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What is the real difference between "Ver" and "Mirar". They are quite close in meaning but what are the differences between them? What are the rules to know whether we should choose one or the other?

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3 Answers 3

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"Mirar" emphasizes the act (to see, as "to look at")

"Ver" emphasizes the perception (to see, as "to perceive")

In some cases, only one of these is acceptable. In many cases, both can be used.

Examples:

"¿Me estás mirando?" (Are you looking at me? a-la Taxi driver)

"Con estos lentes no veo nada" (With these lens I don't see a thing)

"¿Qué película estás viendo/mirando?" (What movie are you watching?)

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The difference is related to your degree of concentration on the object.

"Ver" only implies your eyes are receiving light from the near objects, not a real attention to what you are seeing. If you start to look at something, that's "mirar". Anyway, the converse is not necessarily true, you could use "ver" if you are paying attention to something, but maybe not-too-much atention. However, in all cases it follows this order relationship for the degree of attention: Ver < Mirar

According to the RAE:

ver

  1. tr. Percibir por los ojos los objetos mediante la acción de la luz.

  2. tr. Percibir algo con cualquier sentido o con la inteligencia.

mirar

  1. tr. Dirigir la vista a un objeto. U. t. c. prnl.

  2. tr. Observar las acciones de alguien.

The difference degree of attention is also clear in the definitions.

For example, If you want to request another person's attention to some object, you would say "mira eso" no "ve eso". Actually, "ve eso" more usually is figurative to "take charge of that".

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I'm not sure if this is true in english, but I think is something like: see < look/watch < observe. Am I correct? –  Ricardo Jan 16 '12 at 18:12
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So when I'm "viendo la television", am I just receiving light from it? –  Javi Jan 16 '12 at 18:13
    
Actually, I was thinking exactly in that example. Both, "ver la televisión" and "mirar la televisión" are common. Sometimes TV is just a light and noise in the background, isn't it?. Anyway, I think is more important the order relationship. If you are lost in your thougts, people say to you "ey, mírame" no "ey, veme". "Mirar" requires a degree of atention "ver" doesn't. –  Ricardo Jan 16 '12 at 18:21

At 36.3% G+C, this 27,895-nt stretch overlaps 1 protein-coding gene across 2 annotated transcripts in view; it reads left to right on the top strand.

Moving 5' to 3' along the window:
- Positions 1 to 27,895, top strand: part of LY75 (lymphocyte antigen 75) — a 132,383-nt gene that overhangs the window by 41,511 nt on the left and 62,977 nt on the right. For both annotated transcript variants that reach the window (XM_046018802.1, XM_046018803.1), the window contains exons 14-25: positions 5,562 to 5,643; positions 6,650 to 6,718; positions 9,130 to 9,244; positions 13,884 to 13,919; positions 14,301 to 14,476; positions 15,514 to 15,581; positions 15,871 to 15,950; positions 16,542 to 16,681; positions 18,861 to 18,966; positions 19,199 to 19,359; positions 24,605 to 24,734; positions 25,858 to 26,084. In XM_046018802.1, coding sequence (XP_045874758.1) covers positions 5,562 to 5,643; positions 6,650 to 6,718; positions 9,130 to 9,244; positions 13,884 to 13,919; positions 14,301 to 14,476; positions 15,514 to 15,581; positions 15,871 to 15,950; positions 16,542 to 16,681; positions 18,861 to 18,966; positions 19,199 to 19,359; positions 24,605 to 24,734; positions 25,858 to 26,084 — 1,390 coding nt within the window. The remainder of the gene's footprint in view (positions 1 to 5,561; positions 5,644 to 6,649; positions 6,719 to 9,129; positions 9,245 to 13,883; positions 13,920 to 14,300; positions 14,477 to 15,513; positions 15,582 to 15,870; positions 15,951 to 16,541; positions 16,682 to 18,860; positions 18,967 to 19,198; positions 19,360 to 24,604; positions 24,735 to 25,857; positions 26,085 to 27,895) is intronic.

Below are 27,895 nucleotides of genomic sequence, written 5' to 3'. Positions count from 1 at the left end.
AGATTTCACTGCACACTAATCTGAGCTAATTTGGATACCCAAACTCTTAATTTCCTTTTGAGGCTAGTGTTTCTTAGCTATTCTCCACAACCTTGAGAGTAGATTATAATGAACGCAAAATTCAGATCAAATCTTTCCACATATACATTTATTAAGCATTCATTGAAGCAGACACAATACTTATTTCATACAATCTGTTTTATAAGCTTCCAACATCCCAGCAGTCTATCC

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"Ver" is short than "mirar", that's maybe the main reason to be used as interchangeble in some cases, but if you ask "¿estás viendo o mirando la TV?" and people is really watching a show, the aswer will be "estoy mirando". –  Ricardo Jan 16 '12 at 18:27
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At least in Spain, "ver la tele" is much more used than "mirar la tele" for watching a show (so in this case "ver" is used for a long activity which requires a lot of attention). Also it's really uncommon in Spain "mirar una película", "mirar un partido de fútbol". We use "ver" in that cases and a lot of attention is neccesary. –  Javi Jan 16 '12 at 18:43

The following translations are pretty accurate:

Ver: watch, see

  • Watch a film: ver una película
  • Let's see what happens: vamos a ver qué pasa
  • I didn't see him coming: no le vi venir

Mirar: look at

  • What are you looking at? Qué estás mirando
  • Look at that! ¡Mira eso!
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I agree with see=ver and look=mirar, but totaly disagree with watch=ver. I would translate "watch this" by "mira esto" or even "observa esto". In english you say always "watch a movie" not "look a movie" as possible in spanish, so TV and movies are not the best example. "Watch this fish seek refuge in the anus of a sea cucumber!" : "¡Mira este pez buscar refugio en el ano de un pepino de mar!", "Ve este pez buscar refugio...", no way. "Observa este pez..." could be even a good translation. –  Ricardo Jan 16 '12 at 23:42
    
In Mexico, people always ver movies and TV. Perhaps the use of mirar for these actions is regional? –  Flimzy Jan 17 '12 at 4:14
    
I agree Ricardo that this is not always true. Anyway it would be better to explain the difference without using a mapping with English so it could be useful for native students of other languages. –  Juanillo Jan 17 '12 at 15:53

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